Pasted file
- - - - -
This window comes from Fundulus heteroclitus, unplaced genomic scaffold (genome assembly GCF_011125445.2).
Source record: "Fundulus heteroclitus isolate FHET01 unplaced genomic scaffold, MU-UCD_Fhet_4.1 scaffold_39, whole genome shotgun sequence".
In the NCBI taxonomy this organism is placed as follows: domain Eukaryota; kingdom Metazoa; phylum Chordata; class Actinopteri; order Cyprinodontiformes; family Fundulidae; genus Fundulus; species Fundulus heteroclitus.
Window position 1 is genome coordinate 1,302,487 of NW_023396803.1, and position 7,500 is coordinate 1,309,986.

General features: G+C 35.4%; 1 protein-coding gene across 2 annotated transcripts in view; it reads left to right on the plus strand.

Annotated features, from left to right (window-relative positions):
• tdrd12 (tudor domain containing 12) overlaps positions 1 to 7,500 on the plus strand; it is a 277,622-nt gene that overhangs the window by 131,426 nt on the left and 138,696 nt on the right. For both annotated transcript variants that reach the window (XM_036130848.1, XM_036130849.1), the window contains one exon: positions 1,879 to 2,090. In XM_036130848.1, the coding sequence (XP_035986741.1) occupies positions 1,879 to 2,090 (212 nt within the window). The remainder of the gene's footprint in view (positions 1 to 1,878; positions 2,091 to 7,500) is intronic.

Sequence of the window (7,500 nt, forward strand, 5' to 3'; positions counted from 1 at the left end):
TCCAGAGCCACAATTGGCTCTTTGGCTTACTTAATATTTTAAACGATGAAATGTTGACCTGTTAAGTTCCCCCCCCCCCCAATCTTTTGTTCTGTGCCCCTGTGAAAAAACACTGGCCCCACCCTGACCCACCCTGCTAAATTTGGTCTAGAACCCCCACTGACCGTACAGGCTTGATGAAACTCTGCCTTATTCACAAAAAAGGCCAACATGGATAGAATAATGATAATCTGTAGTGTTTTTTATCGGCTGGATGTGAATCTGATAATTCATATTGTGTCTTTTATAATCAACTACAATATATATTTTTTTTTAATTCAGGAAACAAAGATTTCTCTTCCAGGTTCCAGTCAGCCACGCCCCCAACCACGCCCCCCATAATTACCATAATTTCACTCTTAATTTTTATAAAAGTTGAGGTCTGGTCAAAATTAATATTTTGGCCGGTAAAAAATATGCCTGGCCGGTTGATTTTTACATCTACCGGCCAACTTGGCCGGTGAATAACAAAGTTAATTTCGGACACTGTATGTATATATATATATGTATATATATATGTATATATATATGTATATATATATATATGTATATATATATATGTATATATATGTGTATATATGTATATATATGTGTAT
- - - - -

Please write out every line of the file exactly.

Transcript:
This window comes from Fundulus heteroclitus, unplaced genomic scaffold (genome assembly GCF_011125445.2).
Source record: "Fundulus heteroclitus isolate FHET01 unplaced genomic scaffold, MU-UCD_Fhet_4.1 scaffold_39, whole genome shotgun sequence".
In the NCBI taxonomy this organism is placed as follows: domain Eukaryota; kingdom Metazoa; phylum Chordata; class Actinopteri; order Cyprinodontiformes; family Fundulidae; genus Fundulus; species Fundulus heteroclitus.
Window position 1 is genome coordinate 1,302,487 of NW_023396803.1, and position 7,500 is coordinate 1,309,986.

General features: G+C 35.4%; 1 protein-coding gene across 2 annotated transcripts in view; it reads left to right on the plus strand.

Annotated features, from left to right (window-relative positions):
• tdrd12 (tudor domain containing 12) overlaps positions 1 to 7,500 on the plus strand; it is a 277,622-nt gene that overhangs the window by 131,426 nt on the left and 138,696 nt on the right. For both annotated transcript variants that reach the window (XM_036130848.1, XM_036130849.1), the window contains one exon: positions 1,879 to 2,090. In XM_036130848.1, the coding sequence (XP_035986741.1) occupies positions 1,879 to 2,090 (212 nt within the window). The remainder of the gene's footprint in view (positions 1 to 1,878; positions 2,091 to 7,500) is intronic.

Sequence of the window (7,500 nt, forward strand, 5' to 3'; positions counted from 1 at the left end):
TCCAGAGCCACAATTGGCTCTTTGGCTTACTTAATATTTTAAACGATGAAATGTTGACCTGTTAAGTTCCCCCCCCCCCCAATCTTTTGTTCTGTGCCCCTGTGAAAAAACACTGGCCCCACCCTGACCCACCCTGCTAAATTTGGTCTAGAACCCCCACTGACCGTACAGGCTTGATGAAACTCTGCCTTATTCACAAAAAAGGCCAACATGGATAGAATAATGATAATCTGTAGTGTTTTTTATCGGCTGGATGTGAATCTGATAATTCATATTGTGTCTTTTATAATCAACTACAATATATATTTTTTTTTAATTCAGGAAACAAAGATTTCTCTTCCAGGTTCCAGTCAGCCACGCCCCCAACCACGCCCCCCATAATTACCATAATTTCACTCTTAATTTTTATAAAAGTTGAGGTCTGGTCAAAATTAATATTTTGGCCGGTAAAAAATATGCCTGGCCGGTTGATTTTTACATCTACCGGCCAACTTGGCCGGTGAATAACAAAGTTAATTTCGGACACTGTATGTATATATATATATGTATATATATATGTATATATATATGTATATATATATATATGTATATATATATATGTATATATATGTGTATATATGTATATATATGTGTAT